Health IT

What do venture capital firms get out of blogging?

A fair few venture capital firms and/or their partners are blogging these days. With the new rules on advertising courtesy of the U.S. Securities and Exchange Commission we could see more of that. Motives differ from brand promotion to offering new ways to communicate with entrepreneurs and potential investors. But there will continue to be […]

A fair few venture capital firms and/or their partners are blogging these days. With the new rules on advertising courtesy of the U.S. Securities and Exchange Commission we could see more of that. Motives differ from brand promotion to offering new ways to communicate with entrepreneurs and potential investors. But there will continue to be a gap between those venture firms who see something to gain from it and those that see it as pointless.

An article from Thompson Reuters’s Venture Capital Journal referenced by PEHub weighed blogging pros and cons for firms. In an interview with Mike Maples Jr., the managing partner of Floodgate Fund who doesn’t blog he said: “We don’t get involved in every debate and have the last word on the topic of the week…We want to be known as the people who find the Godzilla lizards before anyone else. Beyond that, not so much.”

He added that one motivation for blogging is to go for a broad reach and seek wide name recognition and another was reinforcing a disciplined message (ie, brand identity).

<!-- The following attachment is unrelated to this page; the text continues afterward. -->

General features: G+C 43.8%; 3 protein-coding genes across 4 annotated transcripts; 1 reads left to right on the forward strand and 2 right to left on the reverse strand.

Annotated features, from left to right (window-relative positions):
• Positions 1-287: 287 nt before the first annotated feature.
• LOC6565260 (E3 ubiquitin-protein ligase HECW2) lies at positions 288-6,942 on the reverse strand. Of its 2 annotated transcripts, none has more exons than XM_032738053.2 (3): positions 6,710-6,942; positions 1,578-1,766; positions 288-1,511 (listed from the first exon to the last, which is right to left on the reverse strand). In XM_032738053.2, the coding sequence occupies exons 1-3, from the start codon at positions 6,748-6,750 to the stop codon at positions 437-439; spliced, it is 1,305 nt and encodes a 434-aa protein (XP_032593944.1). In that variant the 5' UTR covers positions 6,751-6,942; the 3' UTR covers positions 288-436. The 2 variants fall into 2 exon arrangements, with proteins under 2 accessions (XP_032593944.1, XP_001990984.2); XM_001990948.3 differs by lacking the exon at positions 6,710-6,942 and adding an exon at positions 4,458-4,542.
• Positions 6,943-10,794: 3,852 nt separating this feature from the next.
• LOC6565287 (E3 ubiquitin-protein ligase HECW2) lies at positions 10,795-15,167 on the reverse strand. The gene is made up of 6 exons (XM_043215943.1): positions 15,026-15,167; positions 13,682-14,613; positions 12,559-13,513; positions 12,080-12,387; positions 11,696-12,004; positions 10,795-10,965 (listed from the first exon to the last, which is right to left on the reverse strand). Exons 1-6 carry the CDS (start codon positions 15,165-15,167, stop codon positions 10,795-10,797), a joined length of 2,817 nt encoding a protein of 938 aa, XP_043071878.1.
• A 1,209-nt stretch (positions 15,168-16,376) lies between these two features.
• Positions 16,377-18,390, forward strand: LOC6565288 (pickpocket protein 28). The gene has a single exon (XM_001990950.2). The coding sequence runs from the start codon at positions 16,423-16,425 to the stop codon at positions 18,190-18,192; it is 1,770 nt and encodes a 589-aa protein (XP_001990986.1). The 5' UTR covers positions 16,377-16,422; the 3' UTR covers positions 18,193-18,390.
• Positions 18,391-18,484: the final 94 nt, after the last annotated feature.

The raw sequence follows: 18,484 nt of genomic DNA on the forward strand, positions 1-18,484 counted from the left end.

It’s probably not a big surprise that most of the VC bloggers are technology investors.  Bruce Booth, a partner with Atlas Venture, is one of the few life science investor bloggers. Safeguard Scientifics has included entries on diagnostics and healthcare IT in its blog as well as technology and broader topics for entrepreneurs. There are some firms that blog about healthcare IT among other topics in the mix, such as Polaris Partners, and Venrock Associates (its healthcare IT blog is penned by Brian Ascher, a partner). Some are penned by partners, others reflect a mix of partners and guest authors from other firms.

A survey on brand management and venture capital by DeSantis and Breindel and provided by the National Venture Capital Association asked CEOs how strongly various digital media channels influenced their perception of VC firms. About 23 percent of technology CEOs said they were most strongly influenced by a VC firm or partner blog — that was more than online media,VC rankings and the firm’s website.  Just 4 percent of life science CEOs said that blogs had that level of influence for them.

Asked which channel best delivers their message, only 5 percent of VCs credited their firm or partner blogs, while 15 percent of CEOs said it was the blog.

 

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